ELOPING, a practice once reserved for forbidden lovers, is now on the rise with ever more couples rushing to tie the knot in secret.
According to local sources, eloping couples from across the state arrive hand in hand to wed in Warwick for more than one reason.
"I would say 50% of the weddings I would have done from the start of the year till June are couples who have eloped," local celebrant Erica Bailey said.
Erica says there are multiple reasons behind the influx of eloping couples to Warwick.
"I think couples see weddings as too expensive. There may be a shy bride or groom or family politics may be an issue," she said.
Many of the eloping couples Mrs Bailey has officiated for travelled from Brisbane and Toowoomba for the private ceremony.
"When they ring to book they usually ask for venue suggestions," the celebrant said.
"They aren't locals, these couples travel from at least 100km away," she said.
A soon-to-elope bride who would not disclose her name said she initially wanted a larger wedding until she saw the price tag.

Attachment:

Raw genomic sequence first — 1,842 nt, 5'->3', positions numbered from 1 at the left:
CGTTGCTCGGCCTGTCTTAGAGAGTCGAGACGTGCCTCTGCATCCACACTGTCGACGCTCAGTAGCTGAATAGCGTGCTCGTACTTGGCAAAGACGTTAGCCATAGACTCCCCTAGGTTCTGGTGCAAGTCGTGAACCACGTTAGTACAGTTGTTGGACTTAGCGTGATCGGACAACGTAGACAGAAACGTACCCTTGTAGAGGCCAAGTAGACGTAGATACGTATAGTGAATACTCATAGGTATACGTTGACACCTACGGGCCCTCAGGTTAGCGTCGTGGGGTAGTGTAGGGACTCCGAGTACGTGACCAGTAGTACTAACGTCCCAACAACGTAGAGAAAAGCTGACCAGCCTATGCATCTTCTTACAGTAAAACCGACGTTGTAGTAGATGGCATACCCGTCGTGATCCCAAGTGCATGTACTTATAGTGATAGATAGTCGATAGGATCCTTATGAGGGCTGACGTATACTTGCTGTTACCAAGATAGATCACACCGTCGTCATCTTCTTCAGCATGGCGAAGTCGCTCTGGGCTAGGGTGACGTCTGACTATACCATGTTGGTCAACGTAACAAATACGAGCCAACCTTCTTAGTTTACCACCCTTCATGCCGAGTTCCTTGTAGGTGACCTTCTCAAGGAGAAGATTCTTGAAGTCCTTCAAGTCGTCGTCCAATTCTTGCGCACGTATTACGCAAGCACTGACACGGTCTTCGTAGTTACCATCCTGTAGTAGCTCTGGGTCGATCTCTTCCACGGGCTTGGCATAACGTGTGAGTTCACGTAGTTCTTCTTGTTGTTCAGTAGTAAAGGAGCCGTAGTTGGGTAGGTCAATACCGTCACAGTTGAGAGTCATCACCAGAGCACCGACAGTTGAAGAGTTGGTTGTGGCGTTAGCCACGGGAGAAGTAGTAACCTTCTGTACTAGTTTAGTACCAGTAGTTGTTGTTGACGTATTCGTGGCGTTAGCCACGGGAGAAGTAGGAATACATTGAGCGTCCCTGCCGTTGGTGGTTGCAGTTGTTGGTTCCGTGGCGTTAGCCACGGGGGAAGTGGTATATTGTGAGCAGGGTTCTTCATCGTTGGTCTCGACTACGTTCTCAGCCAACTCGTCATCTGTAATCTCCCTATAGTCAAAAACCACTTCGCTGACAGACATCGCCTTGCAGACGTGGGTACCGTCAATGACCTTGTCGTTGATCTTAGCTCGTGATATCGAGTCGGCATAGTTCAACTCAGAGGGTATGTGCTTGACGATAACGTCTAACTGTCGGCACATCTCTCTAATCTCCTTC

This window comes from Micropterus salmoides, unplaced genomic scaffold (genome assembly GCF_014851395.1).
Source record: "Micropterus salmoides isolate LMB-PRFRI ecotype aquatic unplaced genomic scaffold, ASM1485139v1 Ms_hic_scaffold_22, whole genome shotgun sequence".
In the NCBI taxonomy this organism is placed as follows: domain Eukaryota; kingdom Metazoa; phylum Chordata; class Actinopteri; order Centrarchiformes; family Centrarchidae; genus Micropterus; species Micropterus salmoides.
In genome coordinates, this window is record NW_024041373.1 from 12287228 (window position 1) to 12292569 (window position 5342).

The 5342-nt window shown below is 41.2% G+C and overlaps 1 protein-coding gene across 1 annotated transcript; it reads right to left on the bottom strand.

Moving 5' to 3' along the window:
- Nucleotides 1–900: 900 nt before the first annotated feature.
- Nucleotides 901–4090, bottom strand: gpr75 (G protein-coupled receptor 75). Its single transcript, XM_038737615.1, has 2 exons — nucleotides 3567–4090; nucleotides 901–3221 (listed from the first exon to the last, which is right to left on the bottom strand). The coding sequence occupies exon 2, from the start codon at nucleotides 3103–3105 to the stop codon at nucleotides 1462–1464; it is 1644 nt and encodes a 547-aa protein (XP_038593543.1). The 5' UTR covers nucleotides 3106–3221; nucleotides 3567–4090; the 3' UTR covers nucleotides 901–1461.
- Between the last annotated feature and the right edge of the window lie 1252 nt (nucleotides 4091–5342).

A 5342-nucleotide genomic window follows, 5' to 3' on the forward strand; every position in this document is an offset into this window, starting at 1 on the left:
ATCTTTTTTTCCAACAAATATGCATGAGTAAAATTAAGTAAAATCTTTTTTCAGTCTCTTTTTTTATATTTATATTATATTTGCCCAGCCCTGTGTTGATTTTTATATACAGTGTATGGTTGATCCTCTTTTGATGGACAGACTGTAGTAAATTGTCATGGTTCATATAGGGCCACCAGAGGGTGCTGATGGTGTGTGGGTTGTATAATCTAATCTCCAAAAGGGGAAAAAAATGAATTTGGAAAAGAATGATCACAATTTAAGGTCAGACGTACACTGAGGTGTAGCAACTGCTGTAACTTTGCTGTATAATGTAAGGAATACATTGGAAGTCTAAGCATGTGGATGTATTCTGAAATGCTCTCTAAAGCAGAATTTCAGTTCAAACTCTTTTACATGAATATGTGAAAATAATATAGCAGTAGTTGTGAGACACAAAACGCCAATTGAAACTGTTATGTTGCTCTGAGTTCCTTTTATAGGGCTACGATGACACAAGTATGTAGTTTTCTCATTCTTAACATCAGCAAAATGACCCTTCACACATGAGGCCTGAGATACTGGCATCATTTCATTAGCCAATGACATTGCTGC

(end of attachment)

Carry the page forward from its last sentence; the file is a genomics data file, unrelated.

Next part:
"Once we started going through the details it just got bigger and bigger," she said.
"We realised the day became more about the event and less about each other.
"It should be about the ceremony, that's all. Everything else is just gravy," she said.
Engaged last December, the bride and her groom said they'd always had the idea of running away.
"When push came to shove we thought we should go for it."
Instead the couple invested the wedding funds into a deposit on their first house, for which they signed the papers earlier this week.
"For us it was a question of putting all our money into one day or putting it into our future."
The unnamed bride and groom plan to travel an hour from her home town to Warwick for the big day.
"It's just us," she said.
However, the wedding will not be without the traditional trimmings. White dress, cake and first waltz are on the agenda, with a two-person reception after the ceremony.
The pair who had already sent out save-the-date cards said not everyone was as ecstatic about the decision.
"Both our mothers did feel like they were missing out on something," she said.
"My best friend was a little jealous when I told her.
"I actually convinced her out of eloping herself," the bride laughed.
Instead, the newlyweds hope to have a "hey we got married party" in their new home at a later date.
Peta Burley, wedding planner with Weddings & Events by Peta & Sue, said she also believed smaller weddings had become more popular for the same reasons.
"People are keeping it small and personal, with only 20 or so friends and family," she said. More couples are opting for community halls as a cheaper alternative".
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